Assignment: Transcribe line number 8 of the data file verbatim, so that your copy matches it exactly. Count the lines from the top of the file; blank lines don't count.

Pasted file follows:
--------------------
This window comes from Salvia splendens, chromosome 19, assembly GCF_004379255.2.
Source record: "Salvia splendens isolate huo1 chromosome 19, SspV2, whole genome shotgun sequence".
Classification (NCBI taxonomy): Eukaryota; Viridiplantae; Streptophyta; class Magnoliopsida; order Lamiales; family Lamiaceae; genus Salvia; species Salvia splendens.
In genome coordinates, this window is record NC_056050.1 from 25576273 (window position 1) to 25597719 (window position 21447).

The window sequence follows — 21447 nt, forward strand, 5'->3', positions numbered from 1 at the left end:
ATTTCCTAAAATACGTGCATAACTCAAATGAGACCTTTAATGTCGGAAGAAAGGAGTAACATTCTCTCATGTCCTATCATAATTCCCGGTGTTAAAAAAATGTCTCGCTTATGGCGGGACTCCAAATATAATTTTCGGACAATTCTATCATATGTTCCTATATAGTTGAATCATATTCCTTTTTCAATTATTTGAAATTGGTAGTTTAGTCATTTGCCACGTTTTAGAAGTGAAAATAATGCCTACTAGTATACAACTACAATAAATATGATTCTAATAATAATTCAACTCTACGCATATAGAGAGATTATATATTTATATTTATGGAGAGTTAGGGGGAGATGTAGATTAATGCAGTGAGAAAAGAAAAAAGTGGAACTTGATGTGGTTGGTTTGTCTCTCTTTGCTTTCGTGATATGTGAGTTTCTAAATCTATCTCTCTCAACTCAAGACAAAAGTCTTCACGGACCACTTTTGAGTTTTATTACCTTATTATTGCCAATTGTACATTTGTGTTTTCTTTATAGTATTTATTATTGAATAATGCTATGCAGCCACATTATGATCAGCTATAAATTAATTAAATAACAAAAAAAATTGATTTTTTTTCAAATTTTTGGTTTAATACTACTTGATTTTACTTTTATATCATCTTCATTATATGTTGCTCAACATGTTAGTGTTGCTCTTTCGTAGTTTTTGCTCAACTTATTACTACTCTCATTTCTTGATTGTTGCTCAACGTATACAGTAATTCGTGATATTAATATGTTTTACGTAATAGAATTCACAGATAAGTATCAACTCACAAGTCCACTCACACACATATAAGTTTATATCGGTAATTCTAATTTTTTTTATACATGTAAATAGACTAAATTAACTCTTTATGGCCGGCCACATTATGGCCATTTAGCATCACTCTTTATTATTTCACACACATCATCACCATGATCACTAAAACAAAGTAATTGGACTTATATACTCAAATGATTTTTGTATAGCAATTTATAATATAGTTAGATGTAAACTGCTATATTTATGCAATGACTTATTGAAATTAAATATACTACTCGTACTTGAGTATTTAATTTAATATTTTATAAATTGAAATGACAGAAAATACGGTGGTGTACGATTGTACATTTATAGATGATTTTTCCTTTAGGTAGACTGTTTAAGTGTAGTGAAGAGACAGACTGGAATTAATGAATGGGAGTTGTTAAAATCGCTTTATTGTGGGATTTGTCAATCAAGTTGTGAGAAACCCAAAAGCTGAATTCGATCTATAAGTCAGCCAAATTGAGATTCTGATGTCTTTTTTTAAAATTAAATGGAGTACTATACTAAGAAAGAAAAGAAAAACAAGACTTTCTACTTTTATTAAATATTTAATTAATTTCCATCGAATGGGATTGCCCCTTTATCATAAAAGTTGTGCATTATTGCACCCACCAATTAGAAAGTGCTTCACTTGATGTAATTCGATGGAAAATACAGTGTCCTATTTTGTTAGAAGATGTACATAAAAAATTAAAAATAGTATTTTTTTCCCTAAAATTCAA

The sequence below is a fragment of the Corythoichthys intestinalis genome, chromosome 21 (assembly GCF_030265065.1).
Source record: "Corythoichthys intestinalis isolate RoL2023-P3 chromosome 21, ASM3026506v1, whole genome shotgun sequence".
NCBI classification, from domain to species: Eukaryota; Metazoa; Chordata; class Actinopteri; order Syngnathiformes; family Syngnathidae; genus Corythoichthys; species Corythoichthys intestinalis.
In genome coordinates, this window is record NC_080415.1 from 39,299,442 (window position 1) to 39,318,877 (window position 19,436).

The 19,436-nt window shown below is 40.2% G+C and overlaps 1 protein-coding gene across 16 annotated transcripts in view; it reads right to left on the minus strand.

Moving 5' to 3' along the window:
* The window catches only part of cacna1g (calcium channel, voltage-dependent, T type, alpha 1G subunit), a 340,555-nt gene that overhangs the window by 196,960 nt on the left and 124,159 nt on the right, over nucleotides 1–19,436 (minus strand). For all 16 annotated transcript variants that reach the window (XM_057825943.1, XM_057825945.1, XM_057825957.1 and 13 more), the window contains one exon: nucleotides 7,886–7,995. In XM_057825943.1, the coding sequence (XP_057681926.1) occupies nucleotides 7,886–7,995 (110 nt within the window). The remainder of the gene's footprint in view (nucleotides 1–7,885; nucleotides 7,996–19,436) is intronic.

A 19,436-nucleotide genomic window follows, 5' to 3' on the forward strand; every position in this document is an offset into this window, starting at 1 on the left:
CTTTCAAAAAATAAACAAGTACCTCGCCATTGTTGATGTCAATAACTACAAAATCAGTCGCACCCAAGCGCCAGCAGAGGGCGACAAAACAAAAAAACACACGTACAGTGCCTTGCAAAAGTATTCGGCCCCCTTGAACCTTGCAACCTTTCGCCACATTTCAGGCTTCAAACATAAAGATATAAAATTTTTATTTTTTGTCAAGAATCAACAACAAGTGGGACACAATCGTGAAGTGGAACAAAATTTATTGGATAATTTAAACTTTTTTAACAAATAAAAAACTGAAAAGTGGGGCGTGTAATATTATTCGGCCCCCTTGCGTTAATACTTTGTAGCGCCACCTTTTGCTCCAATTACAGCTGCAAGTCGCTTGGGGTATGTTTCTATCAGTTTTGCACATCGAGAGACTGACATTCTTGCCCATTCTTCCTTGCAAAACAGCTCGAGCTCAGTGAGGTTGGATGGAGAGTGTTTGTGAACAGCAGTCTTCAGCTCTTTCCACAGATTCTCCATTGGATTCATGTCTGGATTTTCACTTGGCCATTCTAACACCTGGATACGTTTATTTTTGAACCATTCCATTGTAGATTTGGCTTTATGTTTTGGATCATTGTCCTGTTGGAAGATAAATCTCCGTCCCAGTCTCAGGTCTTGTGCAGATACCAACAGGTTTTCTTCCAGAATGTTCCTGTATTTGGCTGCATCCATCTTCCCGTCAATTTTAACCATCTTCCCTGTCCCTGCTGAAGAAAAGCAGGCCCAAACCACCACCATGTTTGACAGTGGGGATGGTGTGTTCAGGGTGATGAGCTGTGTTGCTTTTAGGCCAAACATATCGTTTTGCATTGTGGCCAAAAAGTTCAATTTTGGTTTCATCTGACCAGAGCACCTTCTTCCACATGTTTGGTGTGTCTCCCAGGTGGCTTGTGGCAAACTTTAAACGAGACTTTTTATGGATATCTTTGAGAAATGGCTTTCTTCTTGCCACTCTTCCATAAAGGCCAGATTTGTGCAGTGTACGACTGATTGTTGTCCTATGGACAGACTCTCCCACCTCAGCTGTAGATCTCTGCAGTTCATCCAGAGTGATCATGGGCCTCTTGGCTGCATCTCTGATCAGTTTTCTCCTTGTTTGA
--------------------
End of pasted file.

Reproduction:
Source record: "Corythoichthys intestinalis isolate RoL2023-P3 chromosome 21, ASM3026506v1, whole genome shotgun sequence".